Modern surgical procedures allow medical professionals to treat a wide variety of ailments in ways many never thought possible. Unfortunately, all too often, patients are victims of unnecessary surgeries that leave them worse off.
A Timely Matter
Recently, the famous pro-wrestler Hulk Hogan gained news for filing a 50-million-dollar malpractice lawsuit against a group of Tampa-based doctors, who he says severely damaged his career by prescribing unnecessary endoscopic surgical procedures.
At the same time, the British National Health Service is facing a major independent investigation due to allegations that one of its doctors performed inappropriate or unnecessary breast operations on several female patients.
Unfortunately, these two examples are just dropped in the bucket of alleged unnecessary surgeries that plague the medical industry, thanks to profit-oriented mentalities that don’t always have a patient’s best interests in mind.
Often, unnecessary surgeries result from improper diagnoses. To combat this problem, researchers are taking steps to make it easier for doctors to assess patient needs. Recently, scientists unveiled a new test that can be used to detect the presence of thyroid cancer in at-risk patients.
Traditionally, patients were forced to undergo surgery to collect tissue samples. Unfortunately, more often than not, these surgeries proved unnecessary, when the tissue samples came back negative. Now, patients can avoid surgery by submitting to a ground-breaking new gene expression test, which uses an ultrasound-guided needle to collect small biopsies.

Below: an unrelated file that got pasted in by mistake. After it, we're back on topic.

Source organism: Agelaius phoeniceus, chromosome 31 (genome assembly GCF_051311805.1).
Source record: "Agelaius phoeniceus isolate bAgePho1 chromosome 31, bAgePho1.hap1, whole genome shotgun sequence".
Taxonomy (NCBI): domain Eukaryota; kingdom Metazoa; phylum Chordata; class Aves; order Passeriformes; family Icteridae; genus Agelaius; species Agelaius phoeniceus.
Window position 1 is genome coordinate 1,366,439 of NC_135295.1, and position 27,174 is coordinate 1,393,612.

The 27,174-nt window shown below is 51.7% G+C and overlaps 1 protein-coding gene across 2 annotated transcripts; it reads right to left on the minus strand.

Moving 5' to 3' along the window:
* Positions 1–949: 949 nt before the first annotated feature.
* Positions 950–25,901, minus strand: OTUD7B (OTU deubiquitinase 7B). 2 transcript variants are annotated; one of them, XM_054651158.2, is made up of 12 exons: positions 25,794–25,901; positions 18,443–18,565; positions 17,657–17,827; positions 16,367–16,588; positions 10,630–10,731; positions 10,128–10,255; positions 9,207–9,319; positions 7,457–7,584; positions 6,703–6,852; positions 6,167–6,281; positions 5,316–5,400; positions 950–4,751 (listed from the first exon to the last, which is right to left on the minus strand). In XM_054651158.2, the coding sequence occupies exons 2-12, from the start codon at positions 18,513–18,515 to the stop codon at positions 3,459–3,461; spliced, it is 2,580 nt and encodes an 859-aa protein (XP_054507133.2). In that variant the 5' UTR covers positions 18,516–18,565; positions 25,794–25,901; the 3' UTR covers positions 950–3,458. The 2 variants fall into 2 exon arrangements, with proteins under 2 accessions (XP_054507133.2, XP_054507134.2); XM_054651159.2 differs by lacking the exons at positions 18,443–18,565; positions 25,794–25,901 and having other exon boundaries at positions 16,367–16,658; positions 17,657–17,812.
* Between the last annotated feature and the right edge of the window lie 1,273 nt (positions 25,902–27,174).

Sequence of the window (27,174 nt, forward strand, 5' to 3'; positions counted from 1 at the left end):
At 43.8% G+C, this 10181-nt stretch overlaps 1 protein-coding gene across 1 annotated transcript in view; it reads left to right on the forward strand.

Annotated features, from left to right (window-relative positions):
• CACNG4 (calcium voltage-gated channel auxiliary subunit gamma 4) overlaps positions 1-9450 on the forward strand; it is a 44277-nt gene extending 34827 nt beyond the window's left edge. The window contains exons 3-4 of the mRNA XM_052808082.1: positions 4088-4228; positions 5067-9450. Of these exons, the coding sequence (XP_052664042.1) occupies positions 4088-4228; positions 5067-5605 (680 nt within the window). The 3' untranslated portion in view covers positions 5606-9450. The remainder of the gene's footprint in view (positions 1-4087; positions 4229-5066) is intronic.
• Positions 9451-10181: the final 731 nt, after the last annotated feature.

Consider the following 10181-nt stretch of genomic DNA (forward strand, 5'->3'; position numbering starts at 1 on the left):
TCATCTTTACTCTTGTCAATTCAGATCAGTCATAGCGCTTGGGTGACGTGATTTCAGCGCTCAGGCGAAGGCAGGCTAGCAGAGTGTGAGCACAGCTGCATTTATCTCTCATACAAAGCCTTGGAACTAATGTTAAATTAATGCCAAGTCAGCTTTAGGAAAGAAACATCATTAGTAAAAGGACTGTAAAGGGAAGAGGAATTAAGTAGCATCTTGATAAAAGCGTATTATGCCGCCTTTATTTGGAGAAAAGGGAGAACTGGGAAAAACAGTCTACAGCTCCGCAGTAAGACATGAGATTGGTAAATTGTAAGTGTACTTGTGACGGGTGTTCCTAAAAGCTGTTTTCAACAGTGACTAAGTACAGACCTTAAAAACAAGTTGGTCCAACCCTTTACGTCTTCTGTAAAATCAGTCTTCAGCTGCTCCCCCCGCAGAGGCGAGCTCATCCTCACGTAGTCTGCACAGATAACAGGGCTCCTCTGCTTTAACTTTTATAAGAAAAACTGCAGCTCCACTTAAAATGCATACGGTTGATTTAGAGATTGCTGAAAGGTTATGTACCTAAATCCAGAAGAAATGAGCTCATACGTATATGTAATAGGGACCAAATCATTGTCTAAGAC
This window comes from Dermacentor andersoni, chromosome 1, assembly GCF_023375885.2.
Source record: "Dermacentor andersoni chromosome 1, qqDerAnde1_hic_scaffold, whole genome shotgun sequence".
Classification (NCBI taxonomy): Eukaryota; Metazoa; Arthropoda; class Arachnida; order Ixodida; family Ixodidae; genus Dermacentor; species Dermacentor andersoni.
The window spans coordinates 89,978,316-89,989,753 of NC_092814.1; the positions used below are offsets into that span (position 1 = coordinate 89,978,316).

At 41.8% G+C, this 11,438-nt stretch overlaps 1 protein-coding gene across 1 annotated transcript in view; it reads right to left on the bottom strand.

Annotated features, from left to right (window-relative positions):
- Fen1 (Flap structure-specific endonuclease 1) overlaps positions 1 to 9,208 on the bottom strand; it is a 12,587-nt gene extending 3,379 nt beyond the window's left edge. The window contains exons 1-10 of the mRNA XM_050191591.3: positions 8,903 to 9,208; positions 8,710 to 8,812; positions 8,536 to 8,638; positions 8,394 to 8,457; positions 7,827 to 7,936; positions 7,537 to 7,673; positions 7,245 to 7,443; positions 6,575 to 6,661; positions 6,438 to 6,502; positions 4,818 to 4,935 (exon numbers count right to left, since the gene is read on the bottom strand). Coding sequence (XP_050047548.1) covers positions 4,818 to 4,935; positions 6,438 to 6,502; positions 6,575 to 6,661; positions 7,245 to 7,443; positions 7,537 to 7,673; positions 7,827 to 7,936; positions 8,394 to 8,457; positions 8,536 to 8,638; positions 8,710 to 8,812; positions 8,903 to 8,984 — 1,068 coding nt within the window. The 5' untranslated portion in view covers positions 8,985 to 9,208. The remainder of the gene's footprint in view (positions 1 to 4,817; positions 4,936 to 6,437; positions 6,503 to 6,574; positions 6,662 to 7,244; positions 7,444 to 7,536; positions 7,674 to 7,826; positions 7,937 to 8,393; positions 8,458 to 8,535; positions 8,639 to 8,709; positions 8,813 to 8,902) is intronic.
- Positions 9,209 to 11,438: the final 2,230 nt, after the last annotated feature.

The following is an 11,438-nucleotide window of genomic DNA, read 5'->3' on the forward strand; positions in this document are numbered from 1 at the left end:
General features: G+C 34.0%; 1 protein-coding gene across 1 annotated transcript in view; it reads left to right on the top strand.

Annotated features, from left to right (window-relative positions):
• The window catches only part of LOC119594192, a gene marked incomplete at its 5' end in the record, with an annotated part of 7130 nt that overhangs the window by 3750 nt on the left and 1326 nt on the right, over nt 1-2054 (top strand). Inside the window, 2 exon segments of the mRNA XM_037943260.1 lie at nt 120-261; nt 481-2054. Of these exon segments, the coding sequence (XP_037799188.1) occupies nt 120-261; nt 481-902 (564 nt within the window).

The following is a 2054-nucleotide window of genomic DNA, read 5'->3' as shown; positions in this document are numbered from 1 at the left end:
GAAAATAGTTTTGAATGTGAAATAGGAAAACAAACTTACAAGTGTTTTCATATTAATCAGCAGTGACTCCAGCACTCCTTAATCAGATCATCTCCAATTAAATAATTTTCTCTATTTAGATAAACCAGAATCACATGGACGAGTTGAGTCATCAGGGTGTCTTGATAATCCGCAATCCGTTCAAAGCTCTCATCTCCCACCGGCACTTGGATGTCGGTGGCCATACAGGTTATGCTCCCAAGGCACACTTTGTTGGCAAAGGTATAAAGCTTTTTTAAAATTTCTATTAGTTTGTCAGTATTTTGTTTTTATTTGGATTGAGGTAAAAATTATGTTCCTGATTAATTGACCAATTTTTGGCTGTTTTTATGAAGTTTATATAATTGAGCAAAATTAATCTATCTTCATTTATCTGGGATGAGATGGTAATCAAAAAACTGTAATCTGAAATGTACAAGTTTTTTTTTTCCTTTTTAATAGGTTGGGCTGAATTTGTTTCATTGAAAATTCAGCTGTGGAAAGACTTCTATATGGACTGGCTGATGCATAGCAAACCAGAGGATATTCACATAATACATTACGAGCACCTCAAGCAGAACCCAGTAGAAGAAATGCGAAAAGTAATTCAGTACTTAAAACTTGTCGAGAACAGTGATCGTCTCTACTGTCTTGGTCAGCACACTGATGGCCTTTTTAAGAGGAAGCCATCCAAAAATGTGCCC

Just as thyroid issues tend to promote the prescribing of unnecessary surgeries; temporomandibular joint disorder often lands people on operating tables where they are forced to endure painful, invasive procedures that don’t always prove effective.
To help clinicians better assess whether surgery is necessary for an individual patient, researchers from the University of Melbourne, Australia have created a model for rating TMD symptoms. Still, according to Dr. Ken Collins, who treats TMD patients at his Spokane dental office, patients need to be wary of recommendations involving surgery, even when TMD symptoms are debilitating.
“TMD surgery is only appropriate in severe cases, and even then, it doesn’t always work,” he said. “”The majority of the time, patients can find relief non-surgically by addressing the root cause of their problem. Most TMD symptoms stem from problems involving a person’s bite. When these are corrected, relief quickly follows. Non-surgical options are generally better because they result in less pain, less risk, and no down-time.”
Avoiding Unnecessary Surgery
Invariably, the best way to avoid unnecessary surgery is to be your own advocate. This means getting second opinions on diagnoses and potential treatments. Before you submit to an invasive surgical procedure, be sure you understand all of your options, or you could end up worse off than you were before.
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